Patchwork: I LOVE this 2-player game

Patchwork Box ARtI’ve been meaning to write this post since January, but honestly Toy Fair and other stuff got in the way.  I got Patchwork as a gift for Christmas and I’ve been playing in weekly since; it’s truly a great 2-player game.  (No need to read further just buy it.)

I’ll admit that when I first heard about the game I wasn’t really drawn to a game about patches and buttons.  Then I started hearing some good things and I asked a person at the Mayfair booth during a con how long it would take to play (since I tend to check out at ~30 minutes) and they said a solid 30 minutes.  So I just sort of put it out of my mind until I needed things to put on my Christmas list.  To clear up a few things: 1. Using buttons as currency is still a bit weird, but also kind of funny.  2. It does not take a “solid 30 minutes” at all and you can easily bang out a game in 15-20 minutes (which it says on the Mayfair site).  3. Have a mentioned that this game is really pretty awesome?

Patchwork Board

How to Play Patchwork

Each player has a grid that they’re trying to fill with “patches.”  Each patch costs a certain amount of buttons and if it has buttons on it, it will earn that number of buttons each time your token passes a “button bonus” space on the board (they’re the buttons on the path).  Each patch has a certain amount of “time” associated with it too and the “time” is simply how many spaces you move your token on the board.  That’s about it.  You start with 5 buttons, the player with the most buttons at the end wins — but the kicker is that for each open space on your grid you must pay a 2 button penalty.  The game ends when both tokens enter the finish area on the board (duh), but turns are not necessarily back and forth.  You see, who gets to take a turn is determined by whoever’s piece is further behind.  So if my opponent buys a patch that’s worth 6 time (moving their token 6 spaces) and they end up way ahead of me, I may want to take a piece that’s worth 2 time so that my token doesn’t move ahead of theirs and I get another turn.  The other thing is that you can’t take just any patch — they’re all laid out in a circle around the scoreboard and there’s a giant mover that sits between the patches that dictates which 3 are up for “sale.” (These would be the three directly in front of the mover).  Once a patch is purchased, the giant mover jumps to that space making a new set of 3 patches for sale.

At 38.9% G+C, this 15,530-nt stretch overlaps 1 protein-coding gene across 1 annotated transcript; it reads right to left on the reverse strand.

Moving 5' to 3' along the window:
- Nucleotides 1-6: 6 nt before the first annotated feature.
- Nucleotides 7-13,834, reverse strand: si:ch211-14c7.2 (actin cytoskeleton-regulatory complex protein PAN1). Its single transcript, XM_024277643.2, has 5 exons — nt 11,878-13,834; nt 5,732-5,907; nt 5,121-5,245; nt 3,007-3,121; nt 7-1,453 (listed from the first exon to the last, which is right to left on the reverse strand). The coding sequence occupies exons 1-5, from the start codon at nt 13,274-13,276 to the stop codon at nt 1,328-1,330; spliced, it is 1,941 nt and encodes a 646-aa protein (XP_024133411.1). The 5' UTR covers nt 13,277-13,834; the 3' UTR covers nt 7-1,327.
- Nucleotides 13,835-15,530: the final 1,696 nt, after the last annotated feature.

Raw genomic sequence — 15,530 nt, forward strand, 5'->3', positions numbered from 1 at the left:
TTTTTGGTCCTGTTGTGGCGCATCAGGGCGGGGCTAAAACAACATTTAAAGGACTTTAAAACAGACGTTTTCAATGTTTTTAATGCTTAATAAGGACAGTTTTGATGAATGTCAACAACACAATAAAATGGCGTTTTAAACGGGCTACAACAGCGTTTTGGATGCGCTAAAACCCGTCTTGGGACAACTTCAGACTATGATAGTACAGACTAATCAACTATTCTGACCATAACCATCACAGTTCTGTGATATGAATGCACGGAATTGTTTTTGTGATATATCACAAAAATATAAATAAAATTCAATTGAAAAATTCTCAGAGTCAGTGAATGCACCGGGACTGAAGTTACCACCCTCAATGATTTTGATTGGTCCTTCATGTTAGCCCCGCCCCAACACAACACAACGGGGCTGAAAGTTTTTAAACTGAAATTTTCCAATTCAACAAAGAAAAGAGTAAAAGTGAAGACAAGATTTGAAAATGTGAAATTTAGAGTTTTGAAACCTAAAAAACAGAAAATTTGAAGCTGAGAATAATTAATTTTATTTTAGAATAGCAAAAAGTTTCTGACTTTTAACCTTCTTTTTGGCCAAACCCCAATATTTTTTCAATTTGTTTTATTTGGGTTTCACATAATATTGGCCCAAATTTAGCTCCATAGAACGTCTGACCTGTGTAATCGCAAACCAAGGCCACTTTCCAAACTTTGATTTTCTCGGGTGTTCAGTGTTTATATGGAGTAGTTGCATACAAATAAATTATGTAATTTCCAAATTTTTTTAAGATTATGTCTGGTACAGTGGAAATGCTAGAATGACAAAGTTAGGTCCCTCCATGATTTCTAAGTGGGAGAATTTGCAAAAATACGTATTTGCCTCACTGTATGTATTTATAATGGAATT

My Thoughts on Patchwork

Patchwork CircleThe beauty of Patchwork is really in finding a balance between having loads of buttons on hand AND getting your board covered as much as you can.  The patches range in size, button cost, time cost, and shape. Once a patch is place it cannot be moved, so odds are that you’ll never make 2 of the same quilts because what’s available is limited and changes every time.  I also think that the limited availability of patches make the decision making process way less burdensome; there are times you can only afford 1 out of the 3 or the shape of a patch makes it a silly choice narrowing down your 3 choices.  Wonder what happens when you can’t afford any?  You jump your token ahead of your opponent’s and collect 1 button per space you’ve moved.  Easy, right?  Honestly, this game is so amazing because it’s simple to learn, but rich with strategy — without being cumbersome with decisions.

Patchwork Stats

~ $25 Patchwork at Amazon, and some local game retailers
2 players ONLY
~15-25 minutes
Ages 8+
UPDATE: If you like Patchwork, consider trying Cottage Garden from the same designer.  Slightly more complex play, still great for 2 players — but it can also be played by 1-4 players!  Link to Cottage Garden Review.


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  1. Chris Poon

    Great review, Kim! Your post is the reason why I bought Patchwork. And I also LOVE it. I’m planning on putting up a review of the game in an upcoming blog post. Thanks for taking the time to share your thoughts with us!

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